“I am concerned that the speaker has made a deal with Democrats to fund foreign wars rather than protect our border,” Rep. Thomas Massie, Republican of Kentucky, said Friday as he opposed a procedural measure to advance the ​​package, which needed Democratic votes to pass.

Massie was one of the most vocal opponents of foreign aid legislation and for this reason joined the effort to oust Johnson.

Republican opposition to the measure — both in the House and in the critical Rules Committee — forced Johnson to rely on Democrats to bring the floor to the floor, which they did in a critical test vote Friday.

“We are here today, finally, doing the people's work; doing what we should have done months ago,” Rep. Gregory Meeks of New York, the top Democrat on the Foreign Affairs Committee, said Saturday. “Support our friends, support our allies around the world, and allay doubts about whether America is a reliable partner or not, whether the United States will continue to lead the world stage or not.”

One of the bills discussed Saturday would help pave the way for the sale of frozen Russian sovereign assets to help finance Ukraine's war effort. American allies, including France and Germany, have been skeptical about the feasibility of such a move under international law, and have instead pushed to give the interest proceeds of the nearly $300 billion in frozen Russian assets directly to Ukraine , either in the form of loans or as collateral to borrow money.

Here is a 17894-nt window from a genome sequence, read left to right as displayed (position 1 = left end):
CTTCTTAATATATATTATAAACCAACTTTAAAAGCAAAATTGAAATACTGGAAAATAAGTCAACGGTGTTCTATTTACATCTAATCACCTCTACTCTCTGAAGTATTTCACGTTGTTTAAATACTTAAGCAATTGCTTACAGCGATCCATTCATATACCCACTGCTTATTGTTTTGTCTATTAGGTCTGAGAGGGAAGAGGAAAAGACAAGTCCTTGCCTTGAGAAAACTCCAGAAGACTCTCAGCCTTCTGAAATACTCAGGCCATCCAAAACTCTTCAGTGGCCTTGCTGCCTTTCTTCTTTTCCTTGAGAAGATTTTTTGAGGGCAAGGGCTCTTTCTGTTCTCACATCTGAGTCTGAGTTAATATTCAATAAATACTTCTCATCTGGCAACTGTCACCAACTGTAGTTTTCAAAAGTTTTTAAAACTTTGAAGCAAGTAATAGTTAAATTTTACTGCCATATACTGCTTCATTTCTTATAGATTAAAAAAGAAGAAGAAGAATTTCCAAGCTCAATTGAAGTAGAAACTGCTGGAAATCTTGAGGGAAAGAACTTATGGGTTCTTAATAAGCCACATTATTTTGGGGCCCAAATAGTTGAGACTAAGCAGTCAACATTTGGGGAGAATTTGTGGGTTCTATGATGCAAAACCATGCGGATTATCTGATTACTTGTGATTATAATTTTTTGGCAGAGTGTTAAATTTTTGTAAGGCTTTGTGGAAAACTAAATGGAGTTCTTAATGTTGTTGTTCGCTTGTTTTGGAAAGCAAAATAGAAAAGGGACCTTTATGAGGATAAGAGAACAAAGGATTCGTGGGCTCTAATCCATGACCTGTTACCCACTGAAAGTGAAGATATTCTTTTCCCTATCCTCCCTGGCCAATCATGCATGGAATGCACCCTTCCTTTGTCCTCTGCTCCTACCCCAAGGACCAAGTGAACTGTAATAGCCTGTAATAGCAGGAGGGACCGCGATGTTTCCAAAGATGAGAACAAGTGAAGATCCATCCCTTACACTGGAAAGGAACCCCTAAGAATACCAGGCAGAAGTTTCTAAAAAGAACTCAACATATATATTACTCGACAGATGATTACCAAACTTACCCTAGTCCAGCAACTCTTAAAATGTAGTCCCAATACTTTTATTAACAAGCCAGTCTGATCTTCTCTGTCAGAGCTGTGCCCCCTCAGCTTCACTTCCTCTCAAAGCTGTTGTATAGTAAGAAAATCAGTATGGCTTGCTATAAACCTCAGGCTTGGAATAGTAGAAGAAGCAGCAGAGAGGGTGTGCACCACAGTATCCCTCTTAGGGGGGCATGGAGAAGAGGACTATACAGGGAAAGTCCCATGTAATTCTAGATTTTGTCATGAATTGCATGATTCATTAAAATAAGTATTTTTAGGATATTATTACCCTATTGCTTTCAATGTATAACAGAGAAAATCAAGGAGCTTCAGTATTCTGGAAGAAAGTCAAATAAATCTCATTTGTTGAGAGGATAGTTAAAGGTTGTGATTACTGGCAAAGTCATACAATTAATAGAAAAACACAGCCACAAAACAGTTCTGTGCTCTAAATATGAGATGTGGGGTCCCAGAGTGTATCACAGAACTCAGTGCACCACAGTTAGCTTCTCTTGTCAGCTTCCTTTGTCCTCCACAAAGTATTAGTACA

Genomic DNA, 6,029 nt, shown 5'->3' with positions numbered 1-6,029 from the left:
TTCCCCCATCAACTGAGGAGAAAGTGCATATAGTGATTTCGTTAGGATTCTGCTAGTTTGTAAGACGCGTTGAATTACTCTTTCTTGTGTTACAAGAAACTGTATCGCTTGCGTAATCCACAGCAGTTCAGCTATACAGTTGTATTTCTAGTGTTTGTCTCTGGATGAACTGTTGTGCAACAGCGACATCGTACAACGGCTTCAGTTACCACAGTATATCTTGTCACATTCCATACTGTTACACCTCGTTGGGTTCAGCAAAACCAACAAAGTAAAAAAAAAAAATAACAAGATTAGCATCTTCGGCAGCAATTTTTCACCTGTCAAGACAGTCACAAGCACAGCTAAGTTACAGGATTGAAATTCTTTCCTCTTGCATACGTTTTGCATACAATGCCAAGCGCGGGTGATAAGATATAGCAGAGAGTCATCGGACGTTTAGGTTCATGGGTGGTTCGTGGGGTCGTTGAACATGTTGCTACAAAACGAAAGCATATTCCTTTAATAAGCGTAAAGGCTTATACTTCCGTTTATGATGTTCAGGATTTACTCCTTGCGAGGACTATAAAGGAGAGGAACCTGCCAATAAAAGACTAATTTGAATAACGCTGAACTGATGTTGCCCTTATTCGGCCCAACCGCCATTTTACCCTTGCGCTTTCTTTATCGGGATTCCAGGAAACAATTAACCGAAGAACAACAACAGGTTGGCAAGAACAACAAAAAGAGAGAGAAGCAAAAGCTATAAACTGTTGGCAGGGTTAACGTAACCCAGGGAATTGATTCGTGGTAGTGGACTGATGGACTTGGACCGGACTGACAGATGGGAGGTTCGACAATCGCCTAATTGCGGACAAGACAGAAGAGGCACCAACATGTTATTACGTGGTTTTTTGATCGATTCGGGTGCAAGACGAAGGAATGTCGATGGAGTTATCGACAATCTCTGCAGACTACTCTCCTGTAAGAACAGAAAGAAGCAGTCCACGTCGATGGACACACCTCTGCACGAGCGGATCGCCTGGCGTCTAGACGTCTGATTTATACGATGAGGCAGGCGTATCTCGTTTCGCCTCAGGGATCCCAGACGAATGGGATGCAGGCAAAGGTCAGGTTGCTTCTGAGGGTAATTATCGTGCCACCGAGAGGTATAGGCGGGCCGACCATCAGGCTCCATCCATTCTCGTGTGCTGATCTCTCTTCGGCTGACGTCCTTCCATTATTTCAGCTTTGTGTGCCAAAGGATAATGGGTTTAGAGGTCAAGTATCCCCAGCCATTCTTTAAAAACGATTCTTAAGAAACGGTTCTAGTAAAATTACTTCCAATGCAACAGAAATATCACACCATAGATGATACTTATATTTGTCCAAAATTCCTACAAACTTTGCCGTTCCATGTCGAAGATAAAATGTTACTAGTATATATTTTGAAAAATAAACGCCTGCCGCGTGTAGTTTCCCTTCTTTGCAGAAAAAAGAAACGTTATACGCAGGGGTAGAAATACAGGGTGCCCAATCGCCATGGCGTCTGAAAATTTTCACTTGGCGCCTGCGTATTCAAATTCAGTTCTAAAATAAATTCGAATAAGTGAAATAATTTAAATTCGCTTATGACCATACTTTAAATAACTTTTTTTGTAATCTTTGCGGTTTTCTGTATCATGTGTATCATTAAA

The bill would also impose sanctions on Iranian and Russian officials and further limit the export of U.S. technology used to produce Iranian drones.

Lawmakers are also expected to vote on a number of amendments, including a pair proposed by Republicans that would zero out or limit funding for Ukraine. These efforts are expected to fail.

Alan Rappeport contributed to the reporting.